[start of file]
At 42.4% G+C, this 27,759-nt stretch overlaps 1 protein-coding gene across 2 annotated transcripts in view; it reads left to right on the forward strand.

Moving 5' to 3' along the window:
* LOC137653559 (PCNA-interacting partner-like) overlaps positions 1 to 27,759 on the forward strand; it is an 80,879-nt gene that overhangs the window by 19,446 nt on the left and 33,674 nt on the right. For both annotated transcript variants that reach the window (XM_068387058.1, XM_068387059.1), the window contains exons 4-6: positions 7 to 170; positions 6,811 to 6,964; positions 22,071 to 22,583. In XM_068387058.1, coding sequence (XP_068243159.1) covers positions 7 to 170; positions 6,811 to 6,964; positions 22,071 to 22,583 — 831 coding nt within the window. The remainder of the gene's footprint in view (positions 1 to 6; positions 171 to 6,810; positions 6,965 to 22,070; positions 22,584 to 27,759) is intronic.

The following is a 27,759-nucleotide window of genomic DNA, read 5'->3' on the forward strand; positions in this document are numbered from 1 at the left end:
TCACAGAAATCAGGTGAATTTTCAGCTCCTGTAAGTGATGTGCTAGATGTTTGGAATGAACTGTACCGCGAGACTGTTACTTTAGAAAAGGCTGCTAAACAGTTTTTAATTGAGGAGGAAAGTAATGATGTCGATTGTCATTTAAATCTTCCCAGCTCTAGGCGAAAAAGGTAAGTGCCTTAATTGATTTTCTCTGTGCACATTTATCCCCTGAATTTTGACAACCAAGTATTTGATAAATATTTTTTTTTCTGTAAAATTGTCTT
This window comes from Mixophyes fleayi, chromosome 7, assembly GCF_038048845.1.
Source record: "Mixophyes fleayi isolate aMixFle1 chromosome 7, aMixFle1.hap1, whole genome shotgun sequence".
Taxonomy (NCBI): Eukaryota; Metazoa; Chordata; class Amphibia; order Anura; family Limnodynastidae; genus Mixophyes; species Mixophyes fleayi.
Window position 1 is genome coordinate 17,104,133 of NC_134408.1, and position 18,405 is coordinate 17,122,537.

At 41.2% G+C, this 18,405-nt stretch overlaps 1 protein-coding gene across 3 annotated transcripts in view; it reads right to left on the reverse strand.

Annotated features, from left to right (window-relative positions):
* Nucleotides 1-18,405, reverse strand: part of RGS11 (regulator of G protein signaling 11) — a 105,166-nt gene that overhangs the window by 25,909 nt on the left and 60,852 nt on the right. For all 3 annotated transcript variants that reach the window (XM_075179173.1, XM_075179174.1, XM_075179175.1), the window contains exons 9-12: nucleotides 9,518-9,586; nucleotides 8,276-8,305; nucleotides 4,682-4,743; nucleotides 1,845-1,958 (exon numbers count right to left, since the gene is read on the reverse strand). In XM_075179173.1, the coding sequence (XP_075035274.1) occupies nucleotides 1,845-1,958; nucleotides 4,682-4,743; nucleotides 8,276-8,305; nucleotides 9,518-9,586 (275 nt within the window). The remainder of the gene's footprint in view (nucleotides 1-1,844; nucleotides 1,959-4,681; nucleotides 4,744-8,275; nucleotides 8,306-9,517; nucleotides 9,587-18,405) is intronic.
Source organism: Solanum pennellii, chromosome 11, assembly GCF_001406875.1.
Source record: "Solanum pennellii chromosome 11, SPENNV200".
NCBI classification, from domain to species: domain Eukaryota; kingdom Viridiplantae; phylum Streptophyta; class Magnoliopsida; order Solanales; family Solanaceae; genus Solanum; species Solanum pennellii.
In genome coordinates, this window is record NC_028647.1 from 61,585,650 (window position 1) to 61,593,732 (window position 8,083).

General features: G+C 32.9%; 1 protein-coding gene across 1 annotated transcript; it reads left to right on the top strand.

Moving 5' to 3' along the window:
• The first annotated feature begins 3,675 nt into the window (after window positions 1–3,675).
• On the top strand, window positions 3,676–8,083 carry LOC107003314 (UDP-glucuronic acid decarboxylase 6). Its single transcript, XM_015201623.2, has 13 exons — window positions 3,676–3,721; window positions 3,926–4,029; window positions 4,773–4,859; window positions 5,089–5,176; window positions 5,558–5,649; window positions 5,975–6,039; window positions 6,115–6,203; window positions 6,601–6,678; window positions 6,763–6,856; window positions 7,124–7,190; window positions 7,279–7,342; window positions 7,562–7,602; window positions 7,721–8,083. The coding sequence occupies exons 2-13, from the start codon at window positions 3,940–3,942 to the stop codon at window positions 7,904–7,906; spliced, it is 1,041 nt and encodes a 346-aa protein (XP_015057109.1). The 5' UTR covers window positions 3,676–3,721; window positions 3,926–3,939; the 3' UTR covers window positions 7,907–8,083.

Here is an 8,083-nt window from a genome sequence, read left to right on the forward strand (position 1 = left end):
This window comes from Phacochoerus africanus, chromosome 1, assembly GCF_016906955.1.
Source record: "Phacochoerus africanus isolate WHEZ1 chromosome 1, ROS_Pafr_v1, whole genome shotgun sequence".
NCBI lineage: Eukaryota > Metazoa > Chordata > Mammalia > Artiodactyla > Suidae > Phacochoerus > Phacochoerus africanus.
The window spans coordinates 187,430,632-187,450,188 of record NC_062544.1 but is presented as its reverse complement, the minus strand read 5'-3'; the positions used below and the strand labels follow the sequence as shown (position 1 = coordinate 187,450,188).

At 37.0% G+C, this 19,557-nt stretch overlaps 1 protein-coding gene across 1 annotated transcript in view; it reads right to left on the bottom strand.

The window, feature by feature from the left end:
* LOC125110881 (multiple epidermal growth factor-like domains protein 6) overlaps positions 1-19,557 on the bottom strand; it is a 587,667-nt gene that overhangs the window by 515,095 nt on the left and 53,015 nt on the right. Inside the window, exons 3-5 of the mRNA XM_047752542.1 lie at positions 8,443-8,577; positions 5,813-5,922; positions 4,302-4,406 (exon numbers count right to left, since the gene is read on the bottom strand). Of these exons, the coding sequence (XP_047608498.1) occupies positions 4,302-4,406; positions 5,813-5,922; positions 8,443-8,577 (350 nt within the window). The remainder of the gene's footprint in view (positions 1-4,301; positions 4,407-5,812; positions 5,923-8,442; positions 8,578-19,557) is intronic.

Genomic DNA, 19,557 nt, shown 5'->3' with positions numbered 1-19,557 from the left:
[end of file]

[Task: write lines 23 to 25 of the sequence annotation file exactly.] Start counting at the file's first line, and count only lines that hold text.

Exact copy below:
Source record: "Phacochoerus africanus isolate WHEZ1 chromosome 1, ROS_Pafr_v1, whole genome shotgun sequence".
NCBI lineage: Eukaryota > Metazoa > Chordata > Mammalia > Artiodactyla > Suidae > Phacochoerus > Phacochoerus africanus.
The window spans coordinates 187,430,632-187,450,188 of record NC_062544.1 but is presented as its reverse complement, the minus strand read 5'-3'; the positions used below and the strand labels follow the sequence as shown (position 1 = coordinate 187,450,188).